Saw Field of Dreams (1989) on AMC last night, and this time, it hit me harder. Watching the movie again has stirred up some ripples, deeply and belatedly. To say that Field of Dreams is about baseball is like saying Cinderella Man is about boxing. Movies like these speak to us not because we are necessarily sport enthusiasts, baseball or boxing fans, but that we, every one of us, belong to a family, or at least in memory, and that we are a part of the human race.
By heeding a voice telling him to build a baseball field in his cornfield, Ray Kinsella unknowingly began a journey of reconciliation. Using baseball as a springboard, and through the characters and the ingenious twists in the story, the movie leads its viewers, who are as unknowing as Ray, to taste the almost mythical reality of dreams fulfilled, past yearnings realized, and lost relationships redeemed. The film satisfies by simply portraying the very possibilities that these miracles can happen.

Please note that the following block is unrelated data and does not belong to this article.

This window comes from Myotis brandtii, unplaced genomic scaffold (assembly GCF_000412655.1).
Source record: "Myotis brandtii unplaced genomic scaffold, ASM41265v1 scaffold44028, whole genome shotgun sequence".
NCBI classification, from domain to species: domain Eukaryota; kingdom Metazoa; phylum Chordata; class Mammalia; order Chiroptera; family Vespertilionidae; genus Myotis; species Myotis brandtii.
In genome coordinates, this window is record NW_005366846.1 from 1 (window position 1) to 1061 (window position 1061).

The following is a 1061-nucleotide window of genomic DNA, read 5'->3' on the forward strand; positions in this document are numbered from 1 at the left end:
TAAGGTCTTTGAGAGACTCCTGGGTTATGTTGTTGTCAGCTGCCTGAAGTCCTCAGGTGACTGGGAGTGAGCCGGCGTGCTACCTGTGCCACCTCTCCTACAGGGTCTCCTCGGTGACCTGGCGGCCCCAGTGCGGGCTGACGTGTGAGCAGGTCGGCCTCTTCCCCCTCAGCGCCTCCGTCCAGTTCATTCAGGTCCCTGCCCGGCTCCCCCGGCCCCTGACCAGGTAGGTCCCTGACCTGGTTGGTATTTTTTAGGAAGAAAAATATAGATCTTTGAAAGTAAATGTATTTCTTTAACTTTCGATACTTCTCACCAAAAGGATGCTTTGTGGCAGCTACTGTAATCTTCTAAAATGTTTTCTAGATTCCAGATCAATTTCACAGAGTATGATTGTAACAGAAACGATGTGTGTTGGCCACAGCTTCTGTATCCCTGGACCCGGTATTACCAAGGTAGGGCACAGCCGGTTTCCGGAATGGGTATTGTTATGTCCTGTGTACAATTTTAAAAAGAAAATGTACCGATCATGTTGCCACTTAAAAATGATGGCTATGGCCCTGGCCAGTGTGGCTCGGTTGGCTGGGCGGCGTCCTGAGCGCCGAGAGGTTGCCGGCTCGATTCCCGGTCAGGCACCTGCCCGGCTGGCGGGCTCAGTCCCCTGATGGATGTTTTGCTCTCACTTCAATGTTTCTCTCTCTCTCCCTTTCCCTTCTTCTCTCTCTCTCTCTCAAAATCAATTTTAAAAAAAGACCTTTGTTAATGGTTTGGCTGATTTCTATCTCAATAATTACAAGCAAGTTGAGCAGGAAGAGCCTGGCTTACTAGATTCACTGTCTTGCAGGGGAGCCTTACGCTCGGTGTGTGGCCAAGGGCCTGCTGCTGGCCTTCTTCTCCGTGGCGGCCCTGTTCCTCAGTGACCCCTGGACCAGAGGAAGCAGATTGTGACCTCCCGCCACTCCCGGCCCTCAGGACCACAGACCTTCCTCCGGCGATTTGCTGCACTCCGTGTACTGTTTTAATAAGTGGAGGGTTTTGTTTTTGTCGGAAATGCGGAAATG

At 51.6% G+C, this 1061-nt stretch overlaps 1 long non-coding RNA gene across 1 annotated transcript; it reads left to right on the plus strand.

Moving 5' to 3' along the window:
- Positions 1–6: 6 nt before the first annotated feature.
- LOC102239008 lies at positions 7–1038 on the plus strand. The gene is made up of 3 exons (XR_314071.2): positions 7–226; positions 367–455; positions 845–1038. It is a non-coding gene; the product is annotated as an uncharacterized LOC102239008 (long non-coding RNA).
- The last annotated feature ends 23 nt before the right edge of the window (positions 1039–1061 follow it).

It is because of these universal themes that the film can reach far beyond nationalities and borders. In fact, the original story is not written by an American. The movie is based on the book Shoeless Joe, which is written by a Canadian author, W. P. Kinsella. Born in Edmonton, Alberta, Kinsella used to teach English at the University of Calgary. (I still remember listening and taping his interview on a CBC radio program…oh, those were the days.) Among the numerous awards and nominations the movie has garnered including an Oscar Best Picture nomination, it won the 1991 “Best Foreign Film” category in the Awards of the Japanese Academy.
Critics who love to associate Kevin Costner only with Waterworld should at least remember that, he is the man who brought us such American modern classics as Field of Dreams and Dances with Wolves….all other failings are forgiven, easily.